Oregon will likely become the first state to abandon its exchange for Healthcare.gov, following a recommendation from the state's technology committee. Cover Oregon's board of directors will make the final decision on Friday when the group formally presents their recommendation. During a meeting of the technology work group, interim chief information officer Alex Pettit recommended that the state leave the federal exchange and turn its resources towards Medicaid, the Statesman Journal reports.
The recommendation comes after Deloitte, the consulting firm hired to figure out the state's tech options, said in February that it would be faster and cheaper to abandon the state's exchange. It will cost $4 million to $6 million and five to eight months to move to the federal exchange, but at least $22 million to maybe fix CoverOregon.com by November 2015. Getting the exchange ready by November 15, 2014 — the start of the next open enrollment period — isn't possible. "Not all functionality can be completed by Nov. 15 and it exceeds our available resources," Pettit said.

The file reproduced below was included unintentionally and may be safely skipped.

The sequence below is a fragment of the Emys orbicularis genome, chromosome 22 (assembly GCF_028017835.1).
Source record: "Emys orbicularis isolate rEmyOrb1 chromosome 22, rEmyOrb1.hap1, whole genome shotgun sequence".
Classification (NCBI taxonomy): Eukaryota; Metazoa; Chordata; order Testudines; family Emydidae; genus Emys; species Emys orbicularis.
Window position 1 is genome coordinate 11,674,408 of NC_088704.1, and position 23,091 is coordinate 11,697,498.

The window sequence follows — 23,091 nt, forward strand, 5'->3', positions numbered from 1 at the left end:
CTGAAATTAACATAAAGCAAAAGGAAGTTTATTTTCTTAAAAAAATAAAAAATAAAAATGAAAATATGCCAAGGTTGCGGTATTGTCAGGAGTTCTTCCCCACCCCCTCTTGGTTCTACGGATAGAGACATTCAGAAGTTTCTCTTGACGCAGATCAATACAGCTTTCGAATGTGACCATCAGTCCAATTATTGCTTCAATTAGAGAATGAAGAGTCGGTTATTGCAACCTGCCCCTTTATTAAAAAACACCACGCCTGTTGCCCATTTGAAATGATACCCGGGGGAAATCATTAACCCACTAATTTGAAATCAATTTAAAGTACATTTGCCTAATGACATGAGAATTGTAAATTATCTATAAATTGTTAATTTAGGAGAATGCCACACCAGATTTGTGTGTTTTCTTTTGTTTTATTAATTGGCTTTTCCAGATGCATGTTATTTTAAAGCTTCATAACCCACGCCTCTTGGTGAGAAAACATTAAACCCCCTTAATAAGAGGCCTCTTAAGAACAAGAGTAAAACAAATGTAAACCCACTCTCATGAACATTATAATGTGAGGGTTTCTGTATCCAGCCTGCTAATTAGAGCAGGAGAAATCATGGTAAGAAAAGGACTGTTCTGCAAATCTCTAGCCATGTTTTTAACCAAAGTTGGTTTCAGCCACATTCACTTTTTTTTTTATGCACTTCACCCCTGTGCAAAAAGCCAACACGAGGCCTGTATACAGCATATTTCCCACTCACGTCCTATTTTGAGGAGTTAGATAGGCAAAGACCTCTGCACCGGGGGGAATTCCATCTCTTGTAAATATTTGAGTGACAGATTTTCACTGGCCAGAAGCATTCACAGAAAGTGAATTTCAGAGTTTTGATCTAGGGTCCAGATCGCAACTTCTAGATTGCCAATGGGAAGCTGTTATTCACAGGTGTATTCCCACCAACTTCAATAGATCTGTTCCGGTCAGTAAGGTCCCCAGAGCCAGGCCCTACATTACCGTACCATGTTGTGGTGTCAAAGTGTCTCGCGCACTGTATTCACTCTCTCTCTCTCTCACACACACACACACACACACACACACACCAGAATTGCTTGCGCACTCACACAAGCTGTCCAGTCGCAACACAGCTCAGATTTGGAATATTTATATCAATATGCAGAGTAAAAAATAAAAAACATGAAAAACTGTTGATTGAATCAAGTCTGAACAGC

This comes just one day after Cover Oregon lost yet another top official. Triz delaRosa, the site's chief operating officer submitted her resignation on Thursday, a month after Gov. John Kitzhaber asked for it, according to The Oregonian. In total, five top officials have left the site, which hasn't enrolled a single person in a private health plan.
KATU's Chelsea Kopta tweeted a few more details about the meeting: Pettit doesn't know what the timeline would be for the switch if the plan is approved, but the decision won't affect people who have already applied through the exchange or those who plan on applying before April 30, when the state's extended enrollment period ends. And while this is a blow to reputation of state-run exchanges, it shows how far the federal exchange has come. Only two states — Idaho and New Mexico — are launching their own exchanges this year, in part because Healthcare.gov isn't the most busted exchange in America. That honor goes to Cover Oregon, RIP.
This article is from the archive of our partner The Wire.
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